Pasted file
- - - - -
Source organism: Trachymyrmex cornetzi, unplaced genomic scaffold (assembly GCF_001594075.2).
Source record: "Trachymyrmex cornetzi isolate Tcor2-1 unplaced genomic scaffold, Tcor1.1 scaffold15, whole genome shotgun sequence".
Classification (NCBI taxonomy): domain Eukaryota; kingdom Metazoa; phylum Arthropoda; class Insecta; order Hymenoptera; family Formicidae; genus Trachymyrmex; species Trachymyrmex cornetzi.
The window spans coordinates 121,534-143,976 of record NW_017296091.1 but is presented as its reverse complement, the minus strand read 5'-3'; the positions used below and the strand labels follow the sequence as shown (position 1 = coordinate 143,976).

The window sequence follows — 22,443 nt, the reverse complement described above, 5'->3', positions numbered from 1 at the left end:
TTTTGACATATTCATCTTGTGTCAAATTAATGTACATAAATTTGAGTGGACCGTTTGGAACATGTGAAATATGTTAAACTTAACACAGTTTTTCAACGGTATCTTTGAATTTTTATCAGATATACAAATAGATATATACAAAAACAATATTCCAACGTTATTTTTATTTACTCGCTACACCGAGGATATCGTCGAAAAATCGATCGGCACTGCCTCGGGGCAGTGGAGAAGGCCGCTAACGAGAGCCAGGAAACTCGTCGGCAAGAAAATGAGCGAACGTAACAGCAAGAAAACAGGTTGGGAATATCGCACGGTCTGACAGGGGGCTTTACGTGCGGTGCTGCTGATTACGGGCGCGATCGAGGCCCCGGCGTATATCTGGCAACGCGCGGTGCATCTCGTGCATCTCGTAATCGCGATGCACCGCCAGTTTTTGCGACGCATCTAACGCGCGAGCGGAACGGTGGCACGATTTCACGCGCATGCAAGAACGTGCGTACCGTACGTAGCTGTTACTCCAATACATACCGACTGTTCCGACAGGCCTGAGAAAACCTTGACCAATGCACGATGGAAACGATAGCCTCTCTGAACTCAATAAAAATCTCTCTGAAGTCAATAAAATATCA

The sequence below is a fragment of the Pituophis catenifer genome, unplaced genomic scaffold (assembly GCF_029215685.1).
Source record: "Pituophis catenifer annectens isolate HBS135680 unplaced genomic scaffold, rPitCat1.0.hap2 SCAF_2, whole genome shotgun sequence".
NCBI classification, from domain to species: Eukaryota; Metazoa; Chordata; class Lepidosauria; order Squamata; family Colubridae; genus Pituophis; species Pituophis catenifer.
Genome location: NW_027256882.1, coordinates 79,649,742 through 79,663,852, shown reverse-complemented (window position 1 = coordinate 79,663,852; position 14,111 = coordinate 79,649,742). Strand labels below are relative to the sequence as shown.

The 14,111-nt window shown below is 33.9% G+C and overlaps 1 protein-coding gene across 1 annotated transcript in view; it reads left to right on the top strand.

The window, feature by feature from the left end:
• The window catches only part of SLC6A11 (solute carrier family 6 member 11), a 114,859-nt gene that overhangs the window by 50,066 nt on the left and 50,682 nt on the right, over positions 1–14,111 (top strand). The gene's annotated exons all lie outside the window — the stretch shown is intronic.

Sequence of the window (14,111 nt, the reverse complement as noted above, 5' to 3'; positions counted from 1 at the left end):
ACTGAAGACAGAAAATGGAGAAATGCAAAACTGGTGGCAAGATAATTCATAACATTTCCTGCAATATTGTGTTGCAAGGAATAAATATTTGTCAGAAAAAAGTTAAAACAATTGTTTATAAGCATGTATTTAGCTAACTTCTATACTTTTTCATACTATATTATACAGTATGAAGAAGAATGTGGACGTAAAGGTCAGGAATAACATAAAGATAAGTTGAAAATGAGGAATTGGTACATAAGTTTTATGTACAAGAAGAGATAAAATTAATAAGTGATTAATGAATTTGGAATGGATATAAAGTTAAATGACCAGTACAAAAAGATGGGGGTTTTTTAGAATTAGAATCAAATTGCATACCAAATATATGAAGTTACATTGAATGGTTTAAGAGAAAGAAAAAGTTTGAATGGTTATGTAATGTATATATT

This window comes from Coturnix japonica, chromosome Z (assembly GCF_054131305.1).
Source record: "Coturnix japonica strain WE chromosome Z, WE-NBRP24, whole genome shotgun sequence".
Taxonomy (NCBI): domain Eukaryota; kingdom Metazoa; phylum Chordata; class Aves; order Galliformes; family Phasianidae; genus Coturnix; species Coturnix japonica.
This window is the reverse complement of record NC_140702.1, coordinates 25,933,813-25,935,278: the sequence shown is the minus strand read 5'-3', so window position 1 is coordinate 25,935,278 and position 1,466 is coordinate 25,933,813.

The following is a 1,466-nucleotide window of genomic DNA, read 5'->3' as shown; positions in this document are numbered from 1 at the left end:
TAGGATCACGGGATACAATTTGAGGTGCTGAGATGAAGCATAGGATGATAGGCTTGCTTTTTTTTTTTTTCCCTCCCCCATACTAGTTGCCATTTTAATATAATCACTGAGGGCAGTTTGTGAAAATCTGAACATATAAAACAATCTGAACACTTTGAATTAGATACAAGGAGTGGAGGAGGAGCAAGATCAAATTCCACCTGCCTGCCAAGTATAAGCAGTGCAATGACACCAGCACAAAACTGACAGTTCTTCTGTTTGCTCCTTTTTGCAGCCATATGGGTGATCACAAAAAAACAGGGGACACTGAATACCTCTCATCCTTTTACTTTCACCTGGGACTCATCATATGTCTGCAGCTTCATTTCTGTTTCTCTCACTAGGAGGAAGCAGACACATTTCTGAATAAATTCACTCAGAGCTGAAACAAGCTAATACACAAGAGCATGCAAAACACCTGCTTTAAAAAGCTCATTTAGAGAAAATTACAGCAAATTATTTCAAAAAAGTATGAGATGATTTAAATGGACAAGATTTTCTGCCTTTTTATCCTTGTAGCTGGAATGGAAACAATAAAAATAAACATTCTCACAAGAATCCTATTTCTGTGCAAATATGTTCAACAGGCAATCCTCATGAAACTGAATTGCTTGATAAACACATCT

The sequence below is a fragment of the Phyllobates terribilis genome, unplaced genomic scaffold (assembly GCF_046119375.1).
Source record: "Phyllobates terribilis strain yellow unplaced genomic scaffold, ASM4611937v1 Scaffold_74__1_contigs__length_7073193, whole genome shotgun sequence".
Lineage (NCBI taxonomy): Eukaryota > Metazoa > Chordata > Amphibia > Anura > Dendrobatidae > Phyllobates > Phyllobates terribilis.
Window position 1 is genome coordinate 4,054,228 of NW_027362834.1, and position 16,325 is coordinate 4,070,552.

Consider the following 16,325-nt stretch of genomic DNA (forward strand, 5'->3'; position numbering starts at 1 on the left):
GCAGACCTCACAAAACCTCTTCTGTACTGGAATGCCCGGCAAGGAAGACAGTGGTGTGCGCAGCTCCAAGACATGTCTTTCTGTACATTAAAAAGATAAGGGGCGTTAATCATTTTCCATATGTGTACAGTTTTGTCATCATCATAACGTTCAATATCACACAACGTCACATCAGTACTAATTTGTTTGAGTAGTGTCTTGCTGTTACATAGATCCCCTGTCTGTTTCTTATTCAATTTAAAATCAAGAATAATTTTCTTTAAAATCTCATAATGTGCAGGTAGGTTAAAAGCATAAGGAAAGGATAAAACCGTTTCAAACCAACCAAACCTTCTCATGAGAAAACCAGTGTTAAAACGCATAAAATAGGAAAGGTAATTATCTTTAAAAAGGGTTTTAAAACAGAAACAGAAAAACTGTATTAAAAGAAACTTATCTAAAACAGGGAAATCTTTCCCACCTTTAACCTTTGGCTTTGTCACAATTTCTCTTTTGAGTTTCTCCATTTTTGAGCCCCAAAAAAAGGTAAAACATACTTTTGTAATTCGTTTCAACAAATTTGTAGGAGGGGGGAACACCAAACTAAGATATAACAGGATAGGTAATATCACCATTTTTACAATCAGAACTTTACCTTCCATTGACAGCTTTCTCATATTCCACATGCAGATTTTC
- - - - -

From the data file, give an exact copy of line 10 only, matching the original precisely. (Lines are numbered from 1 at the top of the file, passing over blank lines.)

Genome location: NW_027256882.1, coordinates 79,649,742 through 79,663,852, shown reverse-complemented (window position 1 = coordinate 79,663,852; position 14,111 = coordinate 79,649,742). Strand labels below are relative to the sequence as shown.